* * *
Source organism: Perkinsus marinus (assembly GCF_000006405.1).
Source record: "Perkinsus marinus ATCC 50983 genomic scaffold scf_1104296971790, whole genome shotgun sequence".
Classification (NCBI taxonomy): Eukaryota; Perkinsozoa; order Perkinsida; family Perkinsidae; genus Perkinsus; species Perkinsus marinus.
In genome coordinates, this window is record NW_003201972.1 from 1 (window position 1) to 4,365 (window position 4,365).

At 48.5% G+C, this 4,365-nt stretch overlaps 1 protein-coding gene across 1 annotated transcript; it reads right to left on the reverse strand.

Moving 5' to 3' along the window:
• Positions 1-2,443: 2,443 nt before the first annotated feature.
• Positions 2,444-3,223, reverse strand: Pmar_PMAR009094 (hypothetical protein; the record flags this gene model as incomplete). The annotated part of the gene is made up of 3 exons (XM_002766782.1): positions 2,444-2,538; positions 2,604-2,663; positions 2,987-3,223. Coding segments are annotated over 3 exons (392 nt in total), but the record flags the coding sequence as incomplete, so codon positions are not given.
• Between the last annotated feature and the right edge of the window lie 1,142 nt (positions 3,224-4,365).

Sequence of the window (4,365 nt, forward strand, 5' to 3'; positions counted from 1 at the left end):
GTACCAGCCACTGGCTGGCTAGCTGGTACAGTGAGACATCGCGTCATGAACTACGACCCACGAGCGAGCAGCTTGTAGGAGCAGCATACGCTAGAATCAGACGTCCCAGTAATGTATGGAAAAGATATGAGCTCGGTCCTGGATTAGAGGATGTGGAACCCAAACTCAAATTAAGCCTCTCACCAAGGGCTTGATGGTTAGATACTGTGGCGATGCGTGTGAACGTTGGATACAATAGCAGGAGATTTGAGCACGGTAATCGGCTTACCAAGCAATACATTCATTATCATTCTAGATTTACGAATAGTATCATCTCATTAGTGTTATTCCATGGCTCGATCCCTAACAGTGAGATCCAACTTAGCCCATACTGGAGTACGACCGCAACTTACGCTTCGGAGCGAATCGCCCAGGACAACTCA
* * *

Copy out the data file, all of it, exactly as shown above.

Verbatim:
Source organism: Perkinsus marinus (assembly GCF_000006405.1).
Source record: "Perkinsus marinus ATCC 50983 genomic scaffold scf_1104296971790, whole genome shotgun sequence".
Classification (NCBI taxonomy): Eukaryota; Perkinsozoa; order Perkinsida; family Perkinsidae; genus Perkinsus; species Perkinsus marinus.
In genome coordinates, this window is record NW_003201972.1 from 1 (window position 1) to 4,365 (window position 4,365).

At 48.5% G+C, this 4,365-nt stretch overlaps 1 protein-coding gene across 1 annotated transcript; it reads right to left on the reverse strand.

Moving 5' to 3' along the window:
• Positions 1-2,443: 2,443 nt before the first annotated feature.
• Positions 2,444-3,223, reverse strand: Pmar_PMAR009094 (hypothetical protein; the record flags this gene model as incomplete). The annotated part of the gene is made up of 3 exons (XM_002766782.1): positions 2,444-2,538; positions 2,604-2,663; positions 2,987-3,223. Coding segments are annotated over 3 exons (392 nt in total), but the record flags the coding sequence as incomplete, so codon positions are not given.
• Between the last annotated feature and the right edge of the window lie 1,142 nt (positions 3,224-4,365).

Sequence of the window (4,365 nt, forward strand, 5' to 3'; positions counted from 1 at the left end):
GTACCAGCCACTGGCTGGCTAGCTGGTACAGTGAGACATCGCGTCATGAACTACGACCCACGAGCGAGCAGCTTGTAGGAGCAGCATACGCTAGAATCAGACGTCCCAGTAATGTATGGAAAAGATATGAGCTCGGTCCTGGATTAGAGGATGTGGAACCCAAACTCAAATTAAGCCTCTCACCAAGGGCTTGATGGTTAGATACTGTGGCGATGCGTGTGAACGTTGGATACAATAGCAGGAGATTTGAGCACGGTAATCGGCTTACCAAGCAATACATTCATTATCATTCTAGATTTACGAATAGTATCATCTCATTAGTGTTATTCCATGGCTCGATCCCTAACAGTGAGATCCAACTTAGCCCATACTGGAGTACGACCGCAACTTACGCTTCGGAGCGAATCGCCCAGGACAACTCA